Olive lifts her own shirt, a pajama top that matches the popcorn pattern on the bottom; it features a larger bowl of popcorn with glitter around the rims. Her stomach looks not unlike Olli’s stomach, it protrudes and feels both mushy and hard when she tries to squeeze the daylights out of it. Her belly button, an outie, perhaps the precursor to this problem, which she should have seen coming, now looks to her like a cherry on top of a sundae. Suddenly it seems to stick out of her even more; she is frightened. She lowers her shirt back down, then lifts it again, hoping to see nothing at all when the flesh comes into focus. In the quiet of the kitchen, she can practically hear the girls with the braids laughing. They pretend to whisper, but their hushing sounds only make everything louder. Now Olive’s back is damp, she is sweating, just like they said she would.

It is times like these when Olive wonders if maybe her therapist is right when she tells Olive to ask herself: What is real and what is imagined? But this strategy only gets Olive so far because, even after she labels each of the events, she is still certain of how she originally felt. Real or not, the feelings persist; they are big and loud and they refuse to release her. My feelings are my feelings, Olive says and the therapist nods her head and sighs. Then, if the therapist is feeling brave, or masochistic, which is a word that once slipped out of her mouth that Olive wrote down and later researched, the therapist asks: What could change them?

Olive rarely knows how to respond, but this morning, with her hand wrapped around Olli’s neck and her back wet and the girls with the braids laughing in her ear and her mother having missed last night’s call and this nanny not knowing how to properly do hair, Olive realizes the answer is simple: Olive needs to not be fat; she needs to be important. She needs to take precedence over all other matters like meetings and budget cuts and annual sales conferences. She needs to be needed by her mother. Olive needs to be a daughter.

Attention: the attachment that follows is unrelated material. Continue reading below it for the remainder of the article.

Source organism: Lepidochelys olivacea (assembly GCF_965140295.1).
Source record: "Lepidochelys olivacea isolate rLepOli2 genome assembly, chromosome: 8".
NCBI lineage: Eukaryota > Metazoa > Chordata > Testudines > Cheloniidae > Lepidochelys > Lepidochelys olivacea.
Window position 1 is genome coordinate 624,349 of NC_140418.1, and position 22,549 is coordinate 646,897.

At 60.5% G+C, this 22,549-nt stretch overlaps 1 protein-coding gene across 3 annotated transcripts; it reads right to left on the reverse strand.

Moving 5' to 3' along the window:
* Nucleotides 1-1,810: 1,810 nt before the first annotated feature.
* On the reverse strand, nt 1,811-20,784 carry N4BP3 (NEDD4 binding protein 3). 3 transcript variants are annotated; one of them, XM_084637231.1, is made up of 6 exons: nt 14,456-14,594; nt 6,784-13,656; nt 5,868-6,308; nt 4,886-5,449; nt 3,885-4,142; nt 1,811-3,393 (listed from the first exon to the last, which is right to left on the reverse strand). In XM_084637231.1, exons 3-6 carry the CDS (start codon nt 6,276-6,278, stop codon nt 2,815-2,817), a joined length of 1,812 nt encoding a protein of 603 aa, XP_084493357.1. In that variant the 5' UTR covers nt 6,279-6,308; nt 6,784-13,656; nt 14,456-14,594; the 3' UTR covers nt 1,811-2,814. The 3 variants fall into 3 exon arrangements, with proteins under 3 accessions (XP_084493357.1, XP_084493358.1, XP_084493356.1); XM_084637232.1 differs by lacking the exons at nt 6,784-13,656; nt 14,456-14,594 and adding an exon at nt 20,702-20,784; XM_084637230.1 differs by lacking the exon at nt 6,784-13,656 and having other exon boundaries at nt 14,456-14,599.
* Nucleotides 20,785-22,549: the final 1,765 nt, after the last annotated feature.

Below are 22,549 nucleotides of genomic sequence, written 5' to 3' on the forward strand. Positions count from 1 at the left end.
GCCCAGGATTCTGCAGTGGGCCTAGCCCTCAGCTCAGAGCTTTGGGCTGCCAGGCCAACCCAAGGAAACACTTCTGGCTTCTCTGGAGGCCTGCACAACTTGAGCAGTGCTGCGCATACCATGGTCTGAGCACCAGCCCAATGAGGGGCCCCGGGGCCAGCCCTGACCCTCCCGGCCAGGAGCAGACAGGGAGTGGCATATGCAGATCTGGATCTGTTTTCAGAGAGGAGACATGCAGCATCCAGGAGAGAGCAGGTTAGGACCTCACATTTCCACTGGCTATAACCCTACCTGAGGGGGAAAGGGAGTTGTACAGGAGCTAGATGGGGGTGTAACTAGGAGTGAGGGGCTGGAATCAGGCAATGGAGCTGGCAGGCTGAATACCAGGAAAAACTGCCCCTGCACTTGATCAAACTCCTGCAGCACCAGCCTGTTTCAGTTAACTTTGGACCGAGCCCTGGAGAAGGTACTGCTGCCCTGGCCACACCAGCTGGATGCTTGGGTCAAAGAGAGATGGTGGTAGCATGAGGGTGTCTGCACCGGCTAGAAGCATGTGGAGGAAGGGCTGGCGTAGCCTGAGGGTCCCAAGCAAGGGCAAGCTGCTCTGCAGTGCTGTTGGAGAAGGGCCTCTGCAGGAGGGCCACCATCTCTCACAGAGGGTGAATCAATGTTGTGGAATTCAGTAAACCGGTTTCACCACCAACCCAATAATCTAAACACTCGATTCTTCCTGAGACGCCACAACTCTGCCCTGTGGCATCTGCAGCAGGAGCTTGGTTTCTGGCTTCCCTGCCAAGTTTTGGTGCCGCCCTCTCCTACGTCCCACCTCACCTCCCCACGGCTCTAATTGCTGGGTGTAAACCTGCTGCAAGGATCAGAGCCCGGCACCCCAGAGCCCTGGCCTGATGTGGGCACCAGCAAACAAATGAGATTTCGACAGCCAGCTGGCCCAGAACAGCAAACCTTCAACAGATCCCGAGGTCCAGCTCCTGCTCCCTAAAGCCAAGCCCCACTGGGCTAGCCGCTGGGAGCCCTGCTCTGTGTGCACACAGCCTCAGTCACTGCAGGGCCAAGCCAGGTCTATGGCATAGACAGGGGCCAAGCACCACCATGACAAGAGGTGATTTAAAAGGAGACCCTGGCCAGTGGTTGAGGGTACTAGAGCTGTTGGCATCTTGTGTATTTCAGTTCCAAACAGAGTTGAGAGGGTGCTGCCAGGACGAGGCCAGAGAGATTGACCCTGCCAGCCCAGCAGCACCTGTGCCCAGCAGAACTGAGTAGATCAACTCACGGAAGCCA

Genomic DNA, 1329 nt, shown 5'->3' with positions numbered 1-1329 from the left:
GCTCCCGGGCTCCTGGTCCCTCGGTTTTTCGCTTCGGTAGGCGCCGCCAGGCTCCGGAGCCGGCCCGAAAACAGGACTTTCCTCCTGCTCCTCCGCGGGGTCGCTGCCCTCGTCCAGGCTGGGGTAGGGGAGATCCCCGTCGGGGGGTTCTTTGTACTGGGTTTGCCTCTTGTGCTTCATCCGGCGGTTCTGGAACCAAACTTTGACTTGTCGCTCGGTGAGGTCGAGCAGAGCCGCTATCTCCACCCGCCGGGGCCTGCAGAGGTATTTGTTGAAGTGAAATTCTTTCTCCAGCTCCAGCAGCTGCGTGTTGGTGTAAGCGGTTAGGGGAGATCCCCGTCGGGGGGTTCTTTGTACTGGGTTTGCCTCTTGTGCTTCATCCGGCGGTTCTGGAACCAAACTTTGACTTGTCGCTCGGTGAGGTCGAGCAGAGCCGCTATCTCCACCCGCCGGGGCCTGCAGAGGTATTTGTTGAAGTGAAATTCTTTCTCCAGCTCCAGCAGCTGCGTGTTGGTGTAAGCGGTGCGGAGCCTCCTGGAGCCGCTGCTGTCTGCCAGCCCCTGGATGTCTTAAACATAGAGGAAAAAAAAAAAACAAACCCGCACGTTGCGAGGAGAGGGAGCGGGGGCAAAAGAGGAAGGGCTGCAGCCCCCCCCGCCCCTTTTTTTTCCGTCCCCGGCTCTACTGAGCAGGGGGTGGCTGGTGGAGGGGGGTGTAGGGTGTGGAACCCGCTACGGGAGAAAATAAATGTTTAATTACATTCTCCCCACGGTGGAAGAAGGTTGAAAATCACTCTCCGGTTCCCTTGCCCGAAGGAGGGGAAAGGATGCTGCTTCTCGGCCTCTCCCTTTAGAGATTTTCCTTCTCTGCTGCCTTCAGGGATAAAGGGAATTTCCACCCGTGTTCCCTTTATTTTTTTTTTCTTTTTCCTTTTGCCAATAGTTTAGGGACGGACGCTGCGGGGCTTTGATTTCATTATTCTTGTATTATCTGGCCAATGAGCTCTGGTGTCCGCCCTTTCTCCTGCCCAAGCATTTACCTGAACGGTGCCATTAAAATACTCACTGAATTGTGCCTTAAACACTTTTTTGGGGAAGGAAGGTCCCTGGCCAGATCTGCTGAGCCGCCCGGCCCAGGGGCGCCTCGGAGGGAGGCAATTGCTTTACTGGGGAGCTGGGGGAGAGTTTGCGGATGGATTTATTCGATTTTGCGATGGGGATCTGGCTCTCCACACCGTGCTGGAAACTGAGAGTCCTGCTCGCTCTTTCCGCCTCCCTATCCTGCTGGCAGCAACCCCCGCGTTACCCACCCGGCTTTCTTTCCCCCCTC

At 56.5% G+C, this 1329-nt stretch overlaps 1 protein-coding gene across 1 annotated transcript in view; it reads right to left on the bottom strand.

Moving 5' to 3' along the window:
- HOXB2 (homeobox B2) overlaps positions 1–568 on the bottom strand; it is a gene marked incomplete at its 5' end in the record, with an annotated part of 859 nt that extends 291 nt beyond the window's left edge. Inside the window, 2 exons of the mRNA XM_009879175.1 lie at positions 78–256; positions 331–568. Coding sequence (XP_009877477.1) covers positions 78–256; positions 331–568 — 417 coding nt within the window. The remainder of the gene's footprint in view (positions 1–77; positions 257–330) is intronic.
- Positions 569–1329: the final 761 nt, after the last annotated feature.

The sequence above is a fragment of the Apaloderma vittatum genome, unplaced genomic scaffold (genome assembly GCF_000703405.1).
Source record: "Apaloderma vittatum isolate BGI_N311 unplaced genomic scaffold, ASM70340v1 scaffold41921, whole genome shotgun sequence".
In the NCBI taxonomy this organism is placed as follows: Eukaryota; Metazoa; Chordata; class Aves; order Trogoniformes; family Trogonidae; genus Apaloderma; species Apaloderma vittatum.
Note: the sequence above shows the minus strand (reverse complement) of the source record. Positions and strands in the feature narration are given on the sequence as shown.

I’m sorry, Olli, is all she says before she lifts the kitchen scissors, the ones that are larger than the orange scissors she uses at school that can barely cut paper. These scissors have a black handle that Olive has seen the nannies use to slice open breasts of chicken. Olive knows what she is doing. Her positioning is intentional. Olive opens the scissors wide, using both hands like she imagines a surgeon would. She punctures Olli right in the stomach and uses her placement to delicately pinch the skin and expose the interior. What Olive sees inside disturbes her: Olli the pig appears like a hotdog that has just had a bite taken out of it. FAT, Olive says aloud, less to Olli and more to herself. Your whole body is made of fat.

Olive raises the scissors again and this time, traces the blade along the glitter of her pajama top. She runs her fingers along her stomach: I am FAT, I am FAT, I am FAT. The scissors open. Olli the pig does not say anything. Olive presses the metal edge against her skin. She needs to see if she and Olli are the same.

Elsewhere, Olive’s mother is settling into work.

There is still a long time before this nanny will be up.


Jenessa Abrams is a Norman Mailer Fiction Fellow and has been awarded fellowships and grants from the MacDowell Colony, the Ucross Foundation, the Vermont Studio Center and Columbia University, where she earned her MFA in fiction and literary translation. Her writing has been nominated for a Pushcart Prize and published in Tin House, Guernica, The Rumpus, BOMB Magazine and elsewhere. Currently, she teaches writing at Rutgers University.